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Danc 101 Week 7 notes

by: paigekw Notetaker

Danc 101 Week 7 notes Danc 101

Marketplace > University of South Carolina > Danc 101 > Danc 101 Week 7 notes
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About this Document

These notes cover exactly what Flach covers in class. You can sit back, relax, and not write a thing in class if you have these notes.
Dance Appreciation
Cindy Flach (P)
Class Notes
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This 4 page Class Notes was uploaded by paigekw Notetaker on Thursday September 22, 2016. The Class Notes belongs to Danc 101 at University of South Carolina taught by Cindy Flach (P) in Spring 2016. Since its upload, it has received 4 views.


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Date Created: 09/22/16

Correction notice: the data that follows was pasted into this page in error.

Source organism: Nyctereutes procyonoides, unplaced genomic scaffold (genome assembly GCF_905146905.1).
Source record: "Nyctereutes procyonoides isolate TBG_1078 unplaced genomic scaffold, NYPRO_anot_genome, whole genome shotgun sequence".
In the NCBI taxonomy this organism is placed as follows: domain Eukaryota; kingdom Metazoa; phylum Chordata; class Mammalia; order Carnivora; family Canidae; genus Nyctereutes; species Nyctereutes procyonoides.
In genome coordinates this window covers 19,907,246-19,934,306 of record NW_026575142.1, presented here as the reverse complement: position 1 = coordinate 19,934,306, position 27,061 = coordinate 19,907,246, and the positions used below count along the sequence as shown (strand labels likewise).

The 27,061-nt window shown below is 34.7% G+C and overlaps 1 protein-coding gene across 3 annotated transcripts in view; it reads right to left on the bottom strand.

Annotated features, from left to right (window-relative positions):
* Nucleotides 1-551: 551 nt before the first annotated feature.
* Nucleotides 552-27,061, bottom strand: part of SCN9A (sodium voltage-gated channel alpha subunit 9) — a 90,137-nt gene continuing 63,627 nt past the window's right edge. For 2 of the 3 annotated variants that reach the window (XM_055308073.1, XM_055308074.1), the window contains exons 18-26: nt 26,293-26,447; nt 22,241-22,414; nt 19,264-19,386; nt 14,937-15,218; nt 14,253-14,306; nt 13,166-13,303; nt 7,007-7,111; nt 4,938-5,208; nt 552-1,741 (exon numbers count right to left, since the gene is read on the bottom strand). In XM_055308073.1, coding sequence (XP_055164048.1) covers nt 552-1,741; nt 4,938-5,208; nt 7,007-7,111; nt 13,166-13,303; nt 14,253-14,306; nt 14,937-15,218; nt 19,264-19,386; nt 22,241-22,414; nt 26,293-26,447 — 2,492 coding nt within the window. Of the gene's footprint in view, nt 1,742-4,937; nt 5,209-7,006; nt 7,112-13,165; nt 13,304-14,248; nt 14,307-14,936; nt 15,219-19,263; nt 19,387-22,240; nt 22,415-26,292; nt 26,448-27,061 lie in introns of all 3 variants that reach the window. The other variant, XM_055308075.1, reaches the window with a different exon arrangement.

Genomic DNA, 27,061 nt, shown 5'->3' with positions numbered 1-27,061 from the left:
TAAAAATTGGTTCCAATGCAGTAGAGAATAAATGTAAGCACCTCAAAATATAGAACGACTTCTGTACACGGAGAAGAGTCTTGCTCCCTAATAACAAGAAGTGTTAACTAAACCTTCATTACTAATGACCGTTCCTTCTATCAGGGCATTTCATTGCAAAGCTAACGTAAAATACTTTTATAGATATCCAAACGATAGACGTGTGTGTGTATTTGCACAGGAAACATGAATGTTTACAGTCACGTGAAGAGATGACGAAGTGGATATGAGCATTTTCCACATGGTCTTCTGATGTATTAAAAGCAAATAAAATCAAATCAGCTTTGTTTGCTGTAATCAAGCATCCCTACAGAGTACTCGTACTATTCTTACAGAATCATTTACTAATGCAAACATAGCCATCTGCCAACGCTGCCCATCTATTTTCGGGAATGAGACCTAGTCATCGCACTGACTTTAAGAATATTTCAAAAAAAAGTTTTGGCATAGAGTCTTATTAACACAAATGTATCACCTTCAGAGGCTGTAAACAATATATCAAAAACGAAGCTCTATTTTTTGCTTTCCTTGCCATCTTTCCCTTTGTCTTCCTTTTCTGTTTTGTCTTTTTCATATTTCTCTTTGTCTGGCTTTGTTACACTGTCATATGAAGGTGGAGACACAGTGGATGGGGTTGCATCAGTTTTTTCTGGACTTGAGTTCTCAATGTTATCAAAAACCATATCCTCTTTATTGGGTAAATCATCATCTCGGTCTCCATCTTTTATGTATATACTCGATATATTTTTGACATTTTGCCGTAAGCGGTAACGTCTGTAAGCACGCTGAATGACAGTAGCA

Dance 101 – Lecture Outline – Week Seven TEXT: CHAPTER SIX – MODERN DANCE VIDEO: THE INDIVIDUAL AND TRADITION; THE HISTORY OF MODERN DANCE; ISADORA; DENISHAWN: THE BIRTH OF MODERN DANCE ; MARTHA GRAHAM IN PERFORMANCE Modern Dance –  Evolved in the late 1800s and early 1900s as a revolt against perceived restrictions/limitations of ballet  The era of the individual  Rebellion in US and Germany about ballet, the ideal body, and pointe shoes What are these perceptions? Themes and inspirations often involve real life situations  Personal issues  Social issues  Global issues Genre differs widely in style, approach, methodology and subject matter Continued fascination with the Ancient World – India, China, Egypt, Greece The Forerunners Isadora Duncan (1877-1927)  Saw dance as an art of liberation  Known as the mother of modern dance  Called the barefoot dancer b/c she didn’t dance with shoes on  Set about building a temple for modern dance (non-realistic goals)  Made a dance called “mother”  Wore long trailing clothing  A child of the roaring 20’s Free, flowing fabrics, unrestricted clothing and bare feet, often a connection with nature “Air on the G String”  Classical piece of music  Was played at Isadora’s funeral “Mother”  Dance created by Isadora Duncan Isadorables  Little students who adored Isadora Loie Fuller (1862-1928) Rudolf Von Laban (1879-1958)  Early modern choreographer  Responsible for foundations of dance Labanotation  Labanotation – a way of recording modern dance Laban Movement Analysis  Laban movement analysis – analyze movement Mary Wigman (1886-1973)  Student of Laban that brought his concepts to US Ruth St. Denis (1878-1968)  Show girl from NJ that was fascinated by east world (china, india)  Conducted classes in mother’s apartment  NY – mecca for beginning of modern dance  Ted shawn was beginning of denishawn company “Music Visualization” Ted Shawn (1891-1972)  Traveled dancers to dance in stuly that company wanted  Left NYC to make dancers of modern and contemporary dance and train them Denishawn  Ruth St. Denis and ted shawn’s company  Boccostal company in NYC, NY Jacob’s Pillow - Massachusetts  Contemporary dance festival that brings people all over the world to study and celebrate Vaudeville  American entertainment that crossed all genres (comics, opera, solo musicians, actors)  Variety of television shows (America’s got talent, So you think you can dance) The Pioneers Continuing influence of Denishawn Doris Humphrey (1895-1958)  Studied with denishawn  Humphrey focused his strengths on sculptural shapes Charles Weidman (1901-1975)  Studied with denishawn  Weidman-Humphrey company  Explored how giving into gravity makes one fall, while balancing your body against gravity could create movement as well Technique based on Fall and Recovery  Technique of Weidman and Humphrey “Water Study” (1928); “Life of the Bee”; “”The Shakers” (1931); “Dawn in New York” Notable strengths of Humphrey’s career – mastery of the intricacies of large groups and emphasis on sculptural shapes; on faculty at Bennington (1934) and Julliard (1950); “The Art of Making Dances” Weidman’s work explored how giving into gravity makes one fall, while balancing your body against gravity could create movement as well; emphasized the movements that occurred before and after falling then suspension or the body’s resistance to gravity His work includes “Flickers”, “Atavisms” (Lynch town, Bargain Counter and Stock Exchange, 1935) “Brahms Waltzes” (dedicated to Doris Humphrey); “On My Mother’s Side” Known for the range of choreographic styles in which he worked, including religious, comedic, tributary and serious work; truly integrated dance and pantomime so that their distinctions were no longer recognizable Martha Graham (1894-1990)  Established a major work ethic and technique in the US  She defined her boundaries for modern dance (contemporary dance)  “Appalachian spring” (water springs from ground) o Major piece and by composer Aaron Copeland o Martha played the bride o Martha wanted to be in her own productions  Martha graham school of contemporary ballet o Company: Martha graham company Technique based on Contraction and Release  Technique of graham “Lamentation” (1930); “Steps in the Street” (Part of “Chronicle: 1936); “Chronicle” (1936) “Cave of the Heart” (1946), “Appalachian Spring” (1944), “Errand into the Maze” (1947) “Night Journey” (1947), “Maple Leaf Rag” (1990); 96 major works from 1926 through 1990 Continuing influence of Rudolf Von Laban Hanya Holm (1898-1992)  Studied with laban, was excited about dancing with a storyline and costumes  Known for 2 pieces of broadway shows o “Kiss Me Kate”, “My Fair Lady” Choreographer and master teacher using the theories of Wigman in the US  Laban’s first student was Wigman Kurt Jooss (1901-1979)  Student of laban during late 20’s/early 30’s (during nazi party)  He saw a buildup of the nazi party and choreographed an “anti-nazi” dance called “The Green Table”  Combined the theories of Laban with his own work Fled Germany with the rise of power of Adolf Hitler and settled with his company and teachings in England